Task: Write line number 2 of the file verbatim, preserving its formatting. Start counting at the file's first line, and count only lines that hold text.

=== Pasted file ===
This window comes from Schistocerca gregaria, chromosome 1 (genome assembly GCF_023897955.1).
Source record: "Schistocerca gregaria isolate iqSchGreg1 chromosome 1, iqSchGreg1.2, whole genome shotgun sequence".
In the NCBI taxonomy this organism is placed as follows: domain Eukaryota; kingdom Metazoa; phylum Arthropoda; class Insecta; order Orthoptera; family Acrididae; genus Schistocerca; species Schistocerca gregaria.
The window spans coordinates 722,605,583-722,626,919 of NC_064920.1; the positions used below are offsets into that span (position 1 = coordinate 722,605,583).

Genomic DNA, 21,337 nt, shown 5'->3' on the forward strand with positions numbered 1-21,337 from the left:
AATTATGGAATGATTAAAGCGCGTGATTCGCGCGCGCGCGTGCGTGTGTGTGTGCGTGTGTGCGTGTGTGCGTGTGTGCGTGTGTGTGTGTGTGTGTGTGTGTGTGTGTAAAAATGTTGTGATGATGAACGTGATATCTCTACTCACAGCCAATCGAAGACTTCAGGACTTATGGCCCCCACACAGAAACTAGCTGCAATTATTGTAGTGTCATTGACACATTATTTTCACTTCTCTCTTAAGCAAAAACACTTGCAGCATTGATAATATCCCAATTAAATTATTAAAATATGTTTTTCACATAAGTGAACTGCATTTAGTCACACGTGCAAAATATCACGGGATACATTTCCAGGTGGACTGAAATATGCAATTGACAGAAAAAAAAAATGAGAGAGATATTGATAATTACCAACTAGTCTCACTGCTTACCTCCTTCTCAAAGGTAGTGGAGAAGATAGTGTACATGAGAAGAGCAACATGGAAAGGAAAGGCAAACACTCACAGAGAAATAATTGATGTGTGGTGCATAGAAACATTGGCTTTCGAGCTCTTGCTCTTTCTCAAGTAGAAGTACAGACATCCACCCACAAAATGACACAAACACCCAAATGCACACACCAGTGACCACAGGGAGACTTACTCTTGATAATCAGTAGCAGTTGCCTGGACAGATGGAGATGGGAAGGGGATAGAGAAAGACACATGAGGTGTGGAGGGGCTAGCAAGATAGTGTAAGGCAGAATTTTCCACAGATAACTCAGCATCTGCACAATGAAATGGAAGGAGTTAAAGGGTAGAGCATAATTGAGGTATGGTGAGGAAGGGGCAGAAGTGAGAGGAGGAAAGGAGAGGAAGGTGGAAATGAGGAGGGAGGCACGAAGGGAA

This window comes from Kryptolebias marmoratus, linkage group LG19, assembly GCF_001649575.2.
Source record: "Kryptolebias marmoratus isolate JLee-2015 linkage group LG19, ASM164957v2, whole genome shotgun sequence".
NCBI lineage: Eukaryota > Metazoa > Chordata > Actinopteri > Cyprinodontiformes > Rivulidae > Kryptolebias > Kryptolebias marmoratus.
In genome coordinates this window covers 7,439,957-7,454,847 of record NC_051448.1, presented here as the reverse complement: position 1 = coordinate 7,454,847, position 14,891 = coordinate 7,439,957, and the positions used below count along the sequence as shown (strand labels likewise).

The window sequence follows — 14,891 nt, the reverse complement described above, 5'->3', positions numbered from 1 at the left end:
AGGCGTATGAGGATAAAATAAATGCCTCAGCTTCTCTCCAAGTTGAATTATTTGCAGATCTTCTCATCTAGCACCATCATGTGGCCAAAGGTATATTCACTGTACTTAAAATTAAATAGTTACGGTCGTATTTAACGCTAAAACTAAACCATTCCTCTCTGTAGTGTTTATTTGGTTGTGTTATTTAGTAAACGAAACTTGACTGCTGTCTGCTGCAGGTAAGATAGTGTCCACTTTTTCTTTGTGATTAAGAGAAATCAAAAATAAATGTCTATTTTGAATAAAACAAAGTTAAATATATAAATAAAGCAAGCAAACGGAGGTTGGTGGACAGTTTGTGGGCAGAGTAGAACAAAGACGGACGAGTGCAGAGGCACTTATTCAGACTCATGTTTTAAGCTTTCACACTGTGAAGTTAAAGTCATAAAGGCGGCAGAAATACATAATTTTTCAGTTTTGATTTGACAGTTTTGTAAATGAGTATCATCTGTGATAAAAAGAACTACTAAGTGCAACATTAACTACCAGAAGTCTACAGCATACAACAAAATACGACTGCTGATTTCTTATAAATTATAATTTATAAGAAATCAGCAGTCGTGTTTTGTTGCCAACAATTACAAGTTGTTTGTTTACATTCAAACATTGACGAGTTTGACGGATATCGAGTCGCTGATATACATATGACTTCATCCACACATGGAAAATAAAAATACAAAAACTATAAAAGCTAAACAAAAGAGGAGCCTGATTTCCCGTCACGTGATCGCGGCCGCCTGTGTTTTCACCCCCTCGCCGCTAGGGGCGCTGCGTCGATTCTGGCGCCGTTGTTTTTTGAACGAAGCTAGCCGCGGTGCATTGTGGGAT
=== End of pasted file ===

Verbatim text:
Source record: "Schistocerca gregaria isolate iqSchGreg1 chromosome 1, iqSchGreg1.2, whole genome shotgun sequence".